Working capital can assist you in growing your business or taking advantage of larger projects.
Working capital covers your daily operating expenses, funds larger projects, and can keep you afloat even in the most difficult of times.
We’ll go over everything you need to know about working capital so you can survive tough economic times and capitalize on big opportunities when they arise.
- 1 What Exactly Is Working Capital?
- 2 GROSS WORKING CAPITAL VS. NET WORKING CAPITAL
- 3 When Will You Require Working Capital?
- 4 How to Determine Working Capital
- 5 Where Can I Get Working Capital? (or Address Negative Working Capital)
- 6 3 Working Capital Red Flags
- 7 Working Capital Key Takeaways
What Exactly Is Working Capital?
Working capital is the money you have on hand, whether it is from profit, a bank loan, or another source of capital. Equity capital is used to fund your day-to-day operations, pay rent and employees, and cover other operating expenses.
Working capital is simply the funds available to cover your short-term expenses.
GROSS WORKING CAPITAL VS. NET WORKING CAPITAL
You may have also come across the phrase net working capital. Net working capital is the difference between your balance sheet’s current assets and current liabilities. It measures your company’s liquidity and ability to meet short-term obligations while also funding business operations.
You should ideally have more current assets than current liabilities. This results in a positive net working capital.
You can also compute and evaluate gross working capital. This is the total of all your assets that can be converted to cash within a year.
Because gross working capital does not account for liabilities, net working capital provides a more accurate picture of where your company stands. As a result, when we say “working capital” in this article, we mean net working capital.
When Will You Require Working Capital?
To pay the bills, pay your employees, keep your cash flow strong, and ultimately stay solvent, your business requires a certain amount of working capital.
However, you may require additional working capital at different times. This is where knowing how to calculate your working capital comes in handy. For example, you may require additional working capital:
- To keep your company running when cash flow is slow. Assume you own a seasonal business, such as a lawn care service. If you live in a northern climate, the majority of your business will take place in the spring and summer. During that time, you may need to hire more people or purchase more equipment. And, during the off-season, when revenue is lower, you may have to account for higher expenses. Another scenario that could impact cash flow and necessitate more working capital is an economic slowdown.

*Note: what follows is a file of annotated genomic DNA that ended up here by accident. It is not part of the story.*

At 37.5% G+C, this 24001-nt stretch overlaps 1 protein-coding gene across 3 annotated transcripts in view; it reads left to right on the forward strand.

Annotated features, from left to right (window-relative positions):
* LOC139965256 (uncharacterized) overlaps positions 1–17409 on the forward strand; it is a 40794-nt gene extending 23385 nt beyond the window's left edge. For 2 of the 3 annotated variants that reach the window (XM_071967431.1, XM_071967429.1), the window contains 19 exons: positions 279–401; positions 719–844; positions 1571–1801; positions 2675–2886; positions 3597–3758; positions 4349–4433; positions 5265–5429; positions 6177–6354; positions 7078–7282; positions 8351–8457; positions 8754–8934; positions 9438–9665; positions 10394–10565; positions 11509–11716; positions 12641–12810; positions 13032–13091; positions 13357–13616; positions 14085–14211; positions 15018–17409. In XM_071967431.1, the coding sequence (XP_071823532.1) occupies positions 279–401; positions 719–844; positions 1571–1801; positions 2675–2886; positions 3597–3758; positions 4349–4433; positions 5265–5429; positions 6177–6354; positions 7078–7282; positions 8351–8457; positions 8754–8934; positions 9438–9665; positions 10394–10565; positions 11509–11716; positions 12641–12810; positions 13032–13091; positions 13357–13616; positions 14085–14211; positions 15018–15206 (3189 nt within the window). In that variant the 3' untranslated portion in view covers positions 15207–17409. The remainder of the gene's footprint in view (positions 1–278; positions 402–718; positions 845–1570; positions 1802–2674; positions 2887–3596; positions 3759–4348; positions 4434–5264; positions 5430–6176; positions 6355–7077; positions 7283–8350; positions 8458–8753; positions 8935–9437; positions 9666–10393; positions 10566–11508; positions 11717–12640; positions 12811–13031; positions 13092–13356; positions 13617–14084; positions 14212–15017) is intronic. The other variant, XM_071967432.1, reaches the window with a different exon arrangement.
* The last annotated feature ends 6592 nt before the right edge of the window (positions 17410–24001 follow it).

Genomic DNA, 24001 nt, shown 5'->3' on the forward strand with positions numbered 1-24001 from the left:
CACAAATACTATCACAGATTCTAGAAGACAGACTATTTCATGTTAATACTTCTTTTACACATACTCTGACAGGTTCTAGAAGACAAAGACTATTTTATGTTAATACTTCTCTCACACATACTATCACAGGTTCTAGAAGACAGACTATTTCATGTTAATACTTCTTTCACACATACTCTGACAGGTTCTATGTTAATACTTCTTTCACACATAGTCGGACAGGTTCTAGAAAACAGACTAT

- To finance expansion or large projects. When working on a project-by-project basis, you must account for ebbs and flows in your cash flow. For example, when you begin a large project that will pay upon completion, you will require capital to keep you going in the interim.
So, how do you begin calculating you are what is working capital?
How to Determine Working Capital
The working capital formula is straightforward:
Current assets are cash and assets that can be converted into cash within a year (fixed assets are considered long-term assets on your balance sheet). Accounts receivable, inventory, and short-term investments are examples of these assets.
Current liabilities are short-term liabilities (debts or accounts) that must be settled within a year, such as accounts payable, overdrafts, sales tax, payroll expenses, and wages.
You should aim to have more current assets than liabilities or positive working capital to ensure positive short-term financial health. If current assets do not exceed current liabilities, you have a deficit, may have cash flow issues, and may be unable to pay creditors.
Even a profitable business can face difficulties. Cash may be trapped in assets like debtors or raw materials, and the inability to convert them back into cash indicates a lack of liquidity.
But, even after you’ve calculated your business assets, how do you know what amount is appropriate? Take a look at the working capital ratio.
WHAT IS THE WORKING CAPITAL RATIO?
The ratio is a measure of your company’s financial health. The formula is as follows:
The ratio determines whether you have enough operating capital to cover your short-term liabilities, also known as debt. Anything less than one indicates a negative equity capital. Anything greater than 2 indicates that your company is not investing excess working capital and assets and has too much cash locked up in inventory, raw materials, or debtors.